By Kary Vannice, International Living,

They say you can tell a lot about a person by the way they finish this sentence: Life is a ________.

For a lot of people, it might finish with the words a “grind” or a “battle” or a “race.” That’s often the everyday reality of living in the rat race.

But I’ve always had the same ending to that sentence: Life is an adventure.

And, let me tell you, my life as an English-language teacher, has allowed me to wake up in some pretty amazing places. Honestly, I can’t even count how many different places I have been able to visit as a teacher, and I had an adventure in every one of them.

My adventures in teaching English began when I lived in a remote region of the stunningly beautiful Chilean Patagonia, where the Pacific Ocean meets the towering Andes. I didn’t go there to teach English, but I found plenty of “students” anyway. Almost everyone wanted me to teach them to speak English.

From there, I decided to take my informal brand of English teaching to the southern mountains of Costa Rica. From where I lived, I could actually look down into Panama. Working primarily with women in the service and hospitality industry, I used my free time to explore the jungle and get to know some very cute local monkeys.

I enjoyed my experiences so much, I decided to make English teaching my profession. After a short certification course, I moved to Mexico and began teaching at a private school. I enjoy kids, so I taught primary and secondary grades.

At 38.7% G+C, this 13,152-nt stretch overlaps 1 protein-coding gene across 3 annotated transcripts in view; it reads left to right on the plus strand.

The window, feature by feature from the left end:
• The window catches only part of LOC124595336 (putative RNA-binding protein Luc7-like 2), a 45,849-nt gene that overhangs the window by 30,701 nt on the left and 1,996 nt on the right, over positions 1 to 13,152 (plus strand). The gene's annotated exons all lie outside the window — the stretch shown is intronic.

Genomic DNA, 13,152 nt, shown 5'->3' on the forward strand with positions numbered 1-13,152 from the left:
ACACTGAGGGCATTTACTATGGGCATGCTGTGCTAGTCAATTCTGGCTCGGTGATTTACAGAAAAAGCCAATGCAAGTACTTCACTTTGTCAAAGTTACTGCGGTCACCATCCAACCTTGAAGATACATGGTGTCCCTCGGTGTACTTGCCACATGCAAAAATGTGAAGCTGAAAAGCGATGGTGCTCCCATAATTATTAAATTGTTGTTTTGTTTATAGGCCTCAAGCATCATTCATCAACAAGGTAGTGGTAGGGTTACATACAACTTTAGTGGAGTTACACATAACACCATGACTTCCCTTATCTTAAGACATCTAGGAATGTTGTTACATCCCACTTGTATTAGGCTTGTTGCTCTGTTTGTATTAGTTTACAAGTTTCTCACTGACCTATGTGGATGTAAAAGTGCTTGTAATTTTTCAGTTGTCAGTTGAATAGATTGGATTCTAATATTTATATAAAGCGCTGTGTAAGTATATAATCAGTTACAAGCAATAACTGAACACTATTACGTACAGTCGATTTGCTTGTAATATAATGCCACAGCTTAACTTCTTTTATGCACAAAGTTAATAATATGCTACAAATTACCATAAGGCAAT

Over the course of three academic years, I used my considerable vacation time to swim in underground cenotes (underground lakes) in the Mayan Rivera, explore Aztec ruins near Mexico City, and Maya ruins near Oaxaca City and San Cristobal de las Casas.

During extended spring and summer breaks I tried my hand at surfing on warm sandy beaches of the Pacific coast, released protected baby sea turtles into the wild, learned about the diverse native cultures of Mexico, and even tried learning one of the native languages, Nahuatl.

Okay, I wasn’t very good at that, but hey, it was an adventure.

Yes, the freedom of teaching abroad has its perks. A flexible work schedule and long vacations in the winter, spring, and summer, mean there is plenty of time to travel and explore, wherever you live and teach.

If I was still working in an office, I would probably have to wait years before I could manage to “earn” enough vacation time to do all of these amazing things. Teaching English allowed me time to enjoy adventure. After all, for me, that’s what life is all about.

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